Waypoint 1: N 36 48.594 W 121 47.319 A = On interpretive sign, how many sea otters are swimming UNDER water? Minus 2.
Waypoint 2: N 36 48.751 W 121 47.380 B = Small white sign, how many harbor seals on the sign? Plus 2
Waypoint 3: N 36 48.973 W 121 47.381 C = Two large interpretive signs, # of blue herons + # snowy egrets + # great egrets + # pea crabs + # or sanderlings? Plus 2
Waypoint 4: N 36 48.761 W 121 46.979 D = How many foxes are pictured? Plus 6
Cache is hidden here: N 36 48.8AB W 121 46.7CD - substitute the answers above for the letters in the coordinates
By the way, answers for A+B+C+D = 18
California's Underwater Parks
In December 2012, California became an international leader in ocean protection by completing the United States’ first statewide network of marine protected areas (MPAs). Like the nation’s parks, forests and wilderness areas protect wildlife and habitats on land, MPAs protect and restore unique areas of the ocean. California’s MPAs come in many “flavors”; the size and level of protection, including fishing restrictions, can vary from one area to the next. Also called underwater parks or “Yosemites of the Sea”, they’re designed to protect plants and animals within an entire ecosystem, rather than protecting just a single species and ensure healthy, vibrant ocean life for generations to come.
California’s MPAs safeguard critical ocean habitat, allowing sensitive marine communities such as rocky reefs and seagrass beds to thrive and recover. They also protect biodiversity hotspots and important foraging grounds that support numerous species of fish and invertebrates, as well as seabirds and marine mammals. This in turn benefits a wide range of species including plants like bull kelp, invertebrates like sea stars, and marine mammals such as seals and otters. As safe havens, underwater parks offer a home and refuge for Big, Old, Fertile Female (BOFF) fish to recover, grow and replenish our ocean. They're "nurseries"!
The central coast region of California was the first of the four coastal regions to establish a network of MPAs. Underwater parks in the central coast protect areas like the iconic Point Lobos, winding waterways of Elkhorn Slough, the tidepools of Natural Bridges, the elephant seal rookery at Piedras Blancas and many more important marine environments! Altogether, 29 MPAs were designated from Pigeon Point in the north to Point Conception in the south. These MPAs represent approximately 204 square miles (18%) of state waters within the region with approximately 85 square miles (7.5%) designated as "no take" state marine reserves. These MPAs went into effect in 2007.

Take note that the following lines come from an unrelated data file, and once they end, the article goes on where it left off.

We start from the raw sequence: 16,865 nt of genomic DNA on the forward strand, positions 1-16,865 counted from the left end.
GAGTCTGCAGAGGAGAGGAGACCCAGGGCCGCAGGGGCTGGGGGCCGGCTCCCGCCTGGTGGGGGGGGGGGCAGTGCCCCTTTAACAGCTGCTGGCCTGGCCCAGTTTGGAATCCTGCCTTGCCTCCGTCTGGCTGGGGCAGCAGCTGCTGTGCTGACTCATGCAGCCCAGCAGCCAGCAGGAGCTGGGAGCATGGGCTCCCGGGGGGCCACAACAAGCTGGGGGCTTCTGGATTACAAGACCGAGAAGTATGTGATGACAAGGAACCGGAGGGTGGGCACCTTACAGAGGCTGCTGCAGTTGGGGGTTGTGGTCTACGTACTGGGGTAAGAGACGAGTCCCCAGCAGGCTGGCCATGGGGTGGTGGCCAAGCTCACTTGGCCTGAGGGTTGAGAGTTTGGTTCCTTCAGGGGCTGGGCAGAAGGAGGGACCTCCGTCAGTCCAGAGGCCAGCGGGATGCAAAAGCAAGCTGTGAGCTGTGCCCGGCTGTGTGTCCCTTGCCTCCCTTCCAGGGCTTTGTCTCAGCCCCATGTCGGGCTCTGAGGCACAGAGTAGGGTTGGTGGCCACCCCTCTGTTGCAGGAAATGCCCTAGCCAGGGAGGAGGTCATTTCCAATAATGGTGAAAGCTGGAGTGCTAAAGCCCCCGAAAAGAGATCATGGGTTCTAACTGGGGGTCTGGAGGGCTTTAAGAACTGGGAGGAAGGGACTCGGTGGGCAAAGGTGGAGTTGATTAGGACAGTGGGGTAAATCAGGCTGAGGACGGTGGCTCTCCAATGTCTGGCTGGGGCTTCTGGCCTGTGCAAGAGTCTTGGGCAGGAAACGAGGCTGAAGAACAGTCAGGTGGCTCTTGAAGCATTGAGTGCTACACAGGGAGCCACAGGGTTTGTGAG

Explore California's Underwater Parks without getting your feet wet through new online tours!
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Elkhorn Slough State Marine Reserve (SMR), Elkhorn Slough State Marine Conservation Area (SMCA) and Moro Cojo Slough State Marine Reserve SMR
Elkhorn Slough, one of the state’s largest estuaries, provides essential habitat for over 700 species including marine mammals, fish, invertebrates, sharks, algae, plants, and both migratory and resident seabirds.
Nearly 7 miles long, Elkhorn Slough shelters an abundance of marine life. The best way to enjoy the area is by kayak. Two kayak & standup paddleboard rental companies are located adjacent to the north harbor. Don't feel like paddling? Two companies offer tours on pontoon boats.
Commonly seen animals include southern sea otters, harbor seals, California sea lions, brown and white pelicans, cormorants, and of course sea stars on the pilings under the Highway One bridge. Elkhorn Slough SMCA allows for recreational take of clams on the north shore adjacent to the Moss Landing State Wildlife Area and finfish by hook-and-line only; the SMR is a no-take area.
Moro Cojo Slough provides representation of rare brackish habitats that support threatened species. Moro Cojo is a no-take area extending from Highway One to the Southern Pacific railroad tracks. The only places to get a good look at this slough are from Highway One or from a few spots along Dolan Road.